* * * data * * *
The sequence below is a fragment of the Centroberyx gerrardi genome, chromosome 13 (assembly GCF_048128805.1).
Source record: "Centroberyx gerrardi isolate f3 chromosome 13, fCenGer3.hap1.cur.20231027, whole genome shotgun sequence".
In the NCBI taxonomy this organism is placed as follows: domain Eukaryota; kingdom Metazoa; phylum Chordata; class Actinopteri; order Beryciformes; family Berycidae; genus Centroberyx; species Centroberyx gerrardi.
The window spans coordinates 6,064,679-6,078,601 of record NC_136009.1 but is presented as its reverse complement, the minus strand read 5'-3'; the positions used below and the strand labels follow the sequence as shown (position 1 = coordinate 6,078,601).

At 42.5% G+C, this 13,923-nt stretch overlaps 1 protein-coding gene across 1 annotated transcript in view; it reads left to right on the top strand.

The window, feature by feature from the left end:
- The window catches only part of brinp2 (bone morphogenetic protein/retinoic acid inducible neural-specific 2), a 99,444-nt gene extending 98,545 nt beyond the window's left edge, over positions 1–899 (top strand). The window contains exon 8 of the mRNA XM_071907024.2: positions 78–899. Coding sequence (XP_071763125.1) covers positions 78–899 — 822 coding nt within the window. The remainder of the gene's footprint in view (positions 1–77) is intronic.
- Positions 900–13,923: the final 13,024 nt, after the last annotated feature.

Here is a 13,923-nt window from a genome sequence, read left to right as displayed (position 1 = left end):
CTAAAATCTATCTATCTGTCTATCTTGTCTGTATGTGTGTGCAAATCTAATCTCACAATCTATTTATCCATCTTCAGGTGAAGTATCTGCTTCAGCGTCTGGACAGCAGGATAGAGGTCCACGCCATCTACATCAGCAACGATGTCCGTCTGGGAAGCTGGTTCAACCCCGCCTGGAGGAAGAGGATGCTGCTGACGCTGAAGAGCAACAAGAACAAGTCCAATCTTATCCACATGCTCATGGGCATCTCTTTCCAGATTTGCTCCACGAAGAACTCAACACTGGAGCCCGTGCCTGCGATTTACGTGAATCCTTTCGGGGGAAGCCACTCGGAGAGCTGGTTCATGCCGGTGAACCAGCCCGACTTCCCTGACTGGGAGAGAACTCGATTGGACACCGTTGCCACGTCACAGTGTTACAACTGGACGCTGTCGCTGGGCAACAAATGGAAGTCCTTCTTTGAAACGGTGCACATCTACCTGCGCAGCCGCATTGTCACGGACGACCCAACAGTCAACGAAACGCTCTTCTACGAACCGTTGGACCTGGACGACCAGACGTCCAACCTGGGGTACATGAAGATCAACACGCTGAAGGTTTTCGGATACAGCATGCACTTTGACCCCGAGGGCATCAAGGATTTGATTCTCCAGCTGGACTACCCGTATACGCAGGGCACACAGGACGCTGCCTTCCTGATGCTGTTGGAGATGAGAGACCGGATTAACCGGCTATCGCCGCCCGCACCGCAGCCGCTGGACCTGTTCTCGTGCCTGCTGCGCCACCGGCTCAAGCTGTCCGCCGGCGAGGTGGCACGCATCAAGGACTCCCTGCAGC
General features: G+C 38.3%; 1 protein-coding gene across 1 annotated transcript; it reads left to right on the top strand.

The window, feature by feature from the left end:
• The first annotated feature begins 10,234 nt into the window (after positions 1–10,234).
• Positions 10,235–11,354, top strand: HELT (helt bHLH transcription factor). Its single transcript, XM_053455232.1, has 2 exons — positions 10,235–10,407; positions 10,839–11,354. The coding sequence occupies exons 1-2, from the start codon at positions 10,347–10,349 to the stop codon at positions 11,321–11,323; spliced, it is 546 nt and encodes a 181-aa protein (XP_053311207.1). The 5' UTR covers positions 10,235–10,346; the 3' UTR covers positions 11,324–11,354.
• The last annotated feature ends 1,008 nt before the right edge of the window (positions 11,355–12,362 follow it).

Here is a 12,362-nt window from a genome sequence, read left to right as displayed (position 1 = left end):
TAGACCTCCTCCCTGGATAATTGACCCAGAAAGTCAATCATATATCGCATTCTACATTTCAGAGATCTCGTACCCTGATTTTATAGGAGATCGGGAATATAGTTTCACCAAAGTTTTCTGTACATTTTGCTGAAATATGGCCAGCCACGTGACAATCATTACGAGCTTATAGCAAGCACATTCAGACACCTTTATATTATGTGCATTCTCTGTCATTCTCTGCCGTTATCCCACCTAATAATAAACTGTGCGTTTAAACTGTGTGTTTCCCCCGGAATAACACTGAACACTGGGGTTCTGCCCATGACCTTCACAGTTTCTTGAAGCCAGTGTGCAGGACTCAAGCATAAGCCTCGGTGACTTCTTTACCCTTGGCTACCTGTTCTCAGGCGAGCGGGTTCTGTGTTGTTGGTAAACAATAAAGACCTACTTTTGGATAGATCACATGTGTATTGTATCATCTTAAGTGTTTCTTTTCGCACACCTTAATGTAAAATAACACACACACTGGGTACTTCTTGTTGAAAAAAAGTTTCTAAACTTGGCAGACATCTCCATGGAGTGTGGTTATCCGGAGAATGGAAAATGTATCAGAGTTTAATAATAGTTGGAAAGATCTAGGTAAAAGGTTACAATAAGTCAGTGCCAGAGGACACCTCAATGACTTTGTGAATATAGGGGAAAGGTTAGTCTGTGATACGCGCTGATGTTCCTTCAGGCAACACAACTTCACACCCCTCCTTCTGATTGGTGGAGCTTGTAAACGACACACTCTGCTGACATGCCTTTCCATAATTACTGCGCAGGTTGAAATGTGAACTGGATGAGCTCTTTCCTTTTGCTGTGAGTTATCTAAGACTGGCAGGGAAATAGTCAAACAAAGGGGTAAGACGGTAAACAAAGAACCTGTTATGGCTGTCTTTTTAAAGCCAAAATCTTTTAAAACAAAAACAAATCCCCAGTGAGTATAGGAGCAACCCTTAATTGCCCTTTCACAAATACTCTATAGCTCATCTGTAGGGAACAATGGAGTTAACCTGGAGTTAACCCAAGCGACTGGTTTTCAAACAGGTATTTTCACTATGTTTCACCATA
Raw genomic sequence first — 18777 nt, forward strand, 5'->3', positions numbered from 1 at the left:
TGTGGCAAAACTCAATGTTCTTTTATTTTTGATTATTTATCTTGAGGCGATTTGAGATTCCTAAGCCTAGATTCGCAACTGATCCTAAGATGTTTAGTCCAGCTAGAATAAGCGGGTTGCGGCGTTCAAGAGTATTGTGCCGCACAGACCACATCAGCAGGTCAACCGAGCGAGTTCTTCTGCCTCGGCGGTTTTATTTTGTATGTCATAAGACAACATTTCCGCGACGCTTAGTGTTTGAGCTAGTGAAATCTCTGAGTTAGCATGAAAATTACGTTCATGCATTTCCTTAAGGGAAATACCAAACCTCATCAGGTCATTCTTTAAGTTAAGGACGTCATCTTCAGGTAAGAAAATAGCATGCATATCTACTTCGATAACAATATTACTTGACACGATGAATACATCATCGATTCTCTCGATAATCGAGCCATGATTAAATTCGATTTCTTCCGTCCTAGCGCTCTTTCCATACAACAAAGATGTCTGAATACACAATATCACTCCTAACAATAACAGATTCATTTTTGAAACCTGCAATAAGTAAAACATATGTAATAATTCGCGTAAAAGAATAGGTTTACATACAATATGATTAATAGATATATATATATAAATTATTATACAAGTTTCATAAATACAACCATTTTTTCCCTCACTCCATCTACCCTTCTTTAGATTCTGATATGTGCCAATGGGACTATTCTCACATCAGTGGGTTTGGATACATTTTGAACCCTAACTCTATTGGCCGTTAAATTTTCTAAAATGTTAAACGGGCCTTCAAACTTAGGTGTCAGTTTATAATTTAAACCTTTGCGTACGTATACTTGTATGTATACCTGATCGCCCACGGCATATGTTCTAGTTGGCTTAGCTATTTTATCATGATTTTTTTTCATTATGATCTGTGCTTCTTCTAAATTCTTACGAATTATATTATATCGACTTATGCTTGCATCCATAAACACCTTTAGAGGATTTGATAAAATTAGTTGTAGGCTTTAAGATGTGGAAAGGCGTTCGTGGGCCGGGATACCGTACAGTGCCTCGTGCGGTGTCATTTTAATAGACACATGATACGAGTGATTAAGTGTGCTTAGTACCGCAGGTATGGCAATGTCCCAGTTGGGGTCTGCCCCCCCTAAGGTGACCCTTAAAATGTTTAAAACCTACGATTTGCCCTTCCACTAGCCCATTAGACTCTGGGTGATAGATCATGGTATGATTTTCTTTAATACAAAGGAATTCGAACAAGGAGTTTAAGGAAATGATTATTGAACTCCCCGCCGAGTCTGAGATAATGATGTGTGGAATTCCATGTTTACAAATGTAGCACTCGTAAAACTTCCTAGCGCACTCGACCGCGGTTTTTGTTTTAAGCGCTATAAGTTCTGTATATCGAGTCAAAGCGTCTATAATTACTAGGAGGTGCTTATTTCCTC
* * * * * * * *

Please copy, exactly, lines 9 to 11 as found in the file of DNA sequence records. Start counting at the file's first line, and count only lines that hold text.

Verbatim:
Here is a 13,923-nt window from a genome sequence, read left to right as displayed (position 1 = left end):
CTAAAATCTATCTATCTGTCTATCTTGTCTGTATGTGTGTGCAAATCTAATCTCACAATCTATTTATCCATCTTCAGGTGAAGTATCTGCTTCAGCGTCTGGACAGCAGGATAGAGGTCCACGCCATCTACATCAGCAACGATGTCCGTCTGGGAAGCTGGTTCAACCCCGCCTGGAGGAAGAGGATGCTGCTGACGCTGAAGAGCAACAAGAACAAGTCCAATCTTATCCACATGCTCATGGGCATCTCTTTCCAGATTTGCTCCACGAAGAACTCAACACTGGAGCCCGTGCCTGCGATTTACGTGAATCCTTTCGGGGGAAGCCACTCGGAGAGCTGGTTCATGCCGGTGAACCAGCCCGACTTCCCTGACTGGGAGAGAACTCGATTGGACACCGTTGCCACGTCACAGTGTTACAACTGGACGCTGTCGCTGGGCAACAAATGGAAGTCCTTCTTTGAAACGGTGCACATCTACCTGCGCAGCCGCATTGTCACGGACGACCCAACAGTCAACGAAACGCTCTTCTACGAACCGTTGGACCTGGACGACCAGACGTCCAACCTGGGGTACATGAAGATCAACACGCTGAAGGTTTTCGGATACAGCATGCACTTTGACCCCGAGGGCATCAAGGATTTGATTCTCCAGCTGGACTACCCGTATACGCAGGGCACACAGGACGCTGCCTTCCTGATGCTGTTGGAGATGAGAGACCGGATTAACCGGCTATCGCCGCCCGCACCGCAGCCGCTGGACCTGTTCTCGTGCCTGCTGCGCCACCGGCTCAAGCTGTCCGCCGGCGAGGTGGCACGCATCAAGGACTCCCTGCAGC
General features: G+C 38.3%; 1 protein-coding gene across 1 annotated transcript; it reads left to right on the top strand.